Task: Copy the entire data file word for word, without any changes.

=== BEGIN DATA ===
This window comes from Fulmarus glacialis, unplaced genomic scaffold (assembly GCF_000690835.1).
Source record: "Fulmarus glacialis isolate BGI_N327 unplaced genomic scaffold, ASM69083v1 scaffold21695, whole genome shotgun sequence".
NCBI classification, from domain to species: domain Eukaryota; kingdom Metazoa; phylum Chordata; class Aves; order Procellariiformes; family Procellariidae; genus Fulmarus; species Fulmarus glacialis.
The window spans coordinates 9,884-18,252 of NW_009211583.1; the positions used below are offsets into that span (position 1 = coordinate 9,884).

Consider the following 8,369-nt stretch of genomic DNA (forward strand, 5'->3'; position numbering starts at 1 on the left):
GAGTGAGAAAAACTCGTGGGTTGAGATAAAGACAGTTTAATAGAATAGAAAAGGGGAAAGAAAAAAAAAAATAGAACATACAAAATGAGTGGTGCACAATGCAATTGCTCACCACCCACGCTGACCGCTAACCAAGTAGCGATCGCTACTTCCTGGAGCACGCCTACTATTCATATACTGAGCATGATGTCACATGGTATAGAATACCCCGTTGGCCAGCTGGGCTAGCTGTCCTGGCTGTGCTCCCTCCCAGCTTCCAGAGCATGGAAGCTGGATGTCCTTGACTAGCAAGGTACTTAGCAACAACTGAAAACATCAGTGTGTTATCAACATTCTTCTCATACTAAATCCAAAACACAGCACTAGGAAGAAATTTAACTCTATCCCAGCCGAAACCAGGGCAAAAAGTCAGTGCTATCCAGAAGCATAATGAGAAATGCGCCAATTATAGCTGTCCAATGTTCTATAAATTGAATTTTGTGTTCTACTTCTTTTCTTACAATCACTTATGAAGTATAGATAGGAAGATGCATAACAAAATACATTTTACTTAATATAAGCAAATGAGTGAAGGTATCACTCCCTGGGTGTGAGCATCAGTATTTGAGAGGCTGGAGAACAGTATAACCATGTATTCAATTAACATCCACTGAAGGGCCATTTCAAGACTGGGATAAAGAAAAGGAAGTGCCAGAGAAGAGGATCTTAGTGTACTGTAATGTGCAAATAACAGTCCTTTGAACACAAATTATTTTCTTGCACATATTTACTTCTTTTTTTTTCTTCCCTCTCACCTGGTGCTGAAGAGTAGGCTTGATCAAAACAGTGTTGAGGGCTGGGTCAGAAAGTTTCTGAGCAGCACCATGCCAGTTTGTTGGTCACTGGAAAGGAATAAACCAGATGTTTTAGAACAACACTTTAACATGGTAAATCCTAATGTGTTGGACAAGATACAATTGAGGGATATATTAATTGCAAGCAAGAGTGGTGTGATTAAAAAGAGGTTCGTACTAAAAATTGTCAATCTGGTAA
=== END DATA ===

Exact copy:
This window comes from Fulmarus glacialis, unplaced genomic scaffold (assembly GCF_000690835.1).
Source record: "Fulmarus glacialis isolate BGI_N327 unplaced genomic scaffold, ASM69083v1 scaffold21695, whole genome shotgun sequence".
NCBI classification, from domain to species: domain Eukaryota; kingdom Metazoa; phylum Chordata; class Aves; order Procellariiformes; family Procellariidae; genus Fulmarus; species Fulmarus glacialis.
The window spans coordinates 9,884-18,252 of NW_009211583.1; the positions used below are offsets into that span (position 1 = coordinate 9,884).

Consider the following 8,369-nt stretch of genomic DNA (forward strand, 5'->3'; position numbering starts at 1 on the left):
GAGTGAGAAAAACTCGTGGGTTGAGATAAAGACAGTTTAATAGAATAGAAAAGGGGAAAGAAAAAAAAAAATAGAACATACAAAATGAGTGGTGCACAATGCAATTGCTCACCACCCACGCTGACCGCTAACCAAGTAGCGATCGCTACTTCCTGGAGCACGCCTACTATTCATATACTGAGCATGATGTCACATGGTATAGAATACCCCGTTGGCCAGCTGGGCTAGCTGTCCTGGCTGTGCTCCCTCCCAGCTTCCAGAGCATGGAAGCTGGATGTCCTTGACTAGCAAGGTACTTAGCAACAACTGAAAACATCAGTGTGTTATCAACATTCTTCTCATACTAAATCCAAAACACAGCACTAGGAAGAAATTTAACTCTATCCCAGCCGAAACCAGGGCAAAAAGTCAGTGCTATCCAGAAGCATAATGAGAAATGCGCCAATTATAGCTGTCCAATGTTCTATAAATTGAATTTTGTGTTCTACTTCTTTTCTTACAATCACTTATGAAGTATAGATAGGAAGATGCATAACAAAATACATTTTACTTAATATAAGCAAATGAGTGAAGGTATCACTCCCTGGGTGTGAGCATCAGTATTTGAGAGGCTGGAGAACAGTATAACCATGTATTCAATTAACATCCACTGAAGGGCCATTTCAAGACTGGGATAAAGAAAAGGAAGTGCCAGAGAAGAGGATCTTAGTGTACTGTAATGTGCAAATAACAGTCCTTTGAACACAAATTATTTTCTTGCACATATTTACTTCTTTTTTTTTCTTCCCTCTCACCTGGTGCTGAAGAGTAGGCTTGATCAAAACAGTGTTGAGGGCTGGGTCAGAAAGTTTCTGAGCAGCACCATGCCAGTTTGTTGGTCACTGGAAAGGAATAAACCAGATGTTTTAGAACAACACTTTAACATGGTAAATCCTAATGTGTTGGACAAGATACAATTGAGGGATATATTAATTGCAAGCAAGAGTGGTGTGATTAAAAAGAGGTTCGTACTAAAAATTGTCAATCTGGTAA